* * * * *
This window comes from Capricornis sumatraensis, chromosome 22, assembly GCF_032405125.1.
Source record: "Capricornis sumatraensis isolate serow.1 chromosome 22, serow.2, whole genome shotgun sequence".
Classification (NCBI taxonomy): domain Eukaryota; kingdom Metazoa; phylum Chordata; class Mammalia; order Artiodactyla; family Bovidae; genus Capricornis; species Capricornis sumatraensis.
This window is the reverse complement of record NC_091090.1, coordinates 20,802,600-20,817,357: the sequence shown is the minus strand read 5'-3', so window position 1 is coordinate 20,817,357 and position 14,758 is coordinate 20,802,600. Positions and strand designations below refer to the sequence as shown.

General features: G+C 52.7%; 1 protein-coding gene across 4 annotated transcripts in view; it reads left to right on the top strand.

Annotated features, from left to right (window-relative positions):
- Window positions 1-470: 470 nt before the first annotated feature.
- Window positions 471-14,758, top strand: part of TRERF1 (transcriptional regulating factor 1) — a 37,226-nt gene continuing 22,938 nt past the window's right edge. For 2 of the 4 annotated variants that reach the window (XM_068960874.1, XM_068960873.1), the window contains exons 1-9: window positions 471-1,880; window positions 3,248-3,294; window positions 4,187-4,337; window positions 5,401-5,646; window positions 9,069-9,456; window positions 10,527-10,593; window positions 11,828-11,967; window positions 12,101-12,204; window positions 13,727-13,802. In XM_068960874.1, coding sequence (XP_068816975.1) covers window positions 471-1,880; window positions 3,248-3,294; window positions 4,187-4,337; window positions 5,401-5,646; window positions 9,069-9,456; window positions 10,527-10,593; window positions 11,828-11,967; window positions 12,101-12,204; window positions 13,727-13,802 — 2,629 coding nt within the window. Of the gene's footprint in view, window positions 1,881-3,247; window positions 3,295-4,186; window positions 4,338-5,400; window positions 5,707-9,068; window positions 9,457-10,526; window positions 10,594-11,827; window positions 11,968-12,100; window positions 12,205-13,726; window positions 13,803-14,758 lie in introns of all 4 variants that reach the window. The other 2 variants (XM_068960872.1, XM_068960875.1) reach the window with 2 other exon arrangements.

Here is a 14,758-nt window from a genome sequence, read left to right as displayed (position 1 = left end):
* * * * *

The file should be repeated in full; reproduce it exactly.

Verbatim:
This window comes from Capricornis sumatraensis, chromosome 22, assembly GCF_032405125.1.
Source record: "Capricornis sumatraensis isolate serow.1 chromosome 22, serow.2, whole genome shotgun sequence".
Classification (NCBI taxonomy): domain Eukaryota; kingdom Metazoa; phylum Chordata; class Mammalia; order Artiodactyla; family Bovidae; genus Capricornis; species Capricornis sumatraensis.
This window is the reverse complement of record NC_091090.1, coordinates 20,802,600-20,817,357: the sequence shown is the minus strand read 5'-3', so window position 1 is coordinate 20,817,357 and position 14,758 is coordinate 20,802,600. Positions and strand designations below refer to the sequence as shown.

General features: G+C 52.7%; 1 protein-coding gene across 4 annotated transcripts in view; it reads left to right on the top strand.

Annotated features, from left to right (window-relative positions):
- Window positions 1-470: 470 nt before the first annotated feature.
- Window positions 471-14,758, top strand: part of TRERF1 (transcriptional regulating factor 1) — a 37,226-nt gene continuing 22,938 nt past the window's right edge. For 2 of the 4 annotated variants that reach the window (XM_068960874.1, XM_068960873.1), the window contains exons 1-9: window positions 471-1,880; window positions 3,248-3,294; window positions 4,187-4,337; window positions 5,401-5,646; window positions 9,069-9,456; window positions 10,527-10,593; window positions 11,828-11,967; window positions 12,101-12,204; window positions 13,727-13,802. In XM_068960874.1, coding sequence (XP_068816975.1) covers window positions 471-1,880; window positions 3,248-3,294; window positions 4,187-4,337; window positions 5,401-5,646; window positions 9,069-9,456; window positions 10,527-10,593; window positions 11,828-11,967; window positions 12,101-12,204; window positions 13,727-13,802 — 2,629 coding nt within the window. Of the gene's footprint in view, window positions 1,881-3,247; window positions 3,295-4,186; window positions 4,338-5,400; window positions 5,707-9,068; window positions 9,457-10,526; window positions 10,594-11,827; window positions 11,968-12,100; window positions 12,205-13,726; window positions 13,803-14,758 lie in introns of all 4 variants that reach the window. The other 2 variants (XM_068960872.1, XM_068960875.1) reach the window with 2 other exon arrangements.

Here is a 14,758-nt window from a genome sequence, read left to right as displayed (position 1 = left end):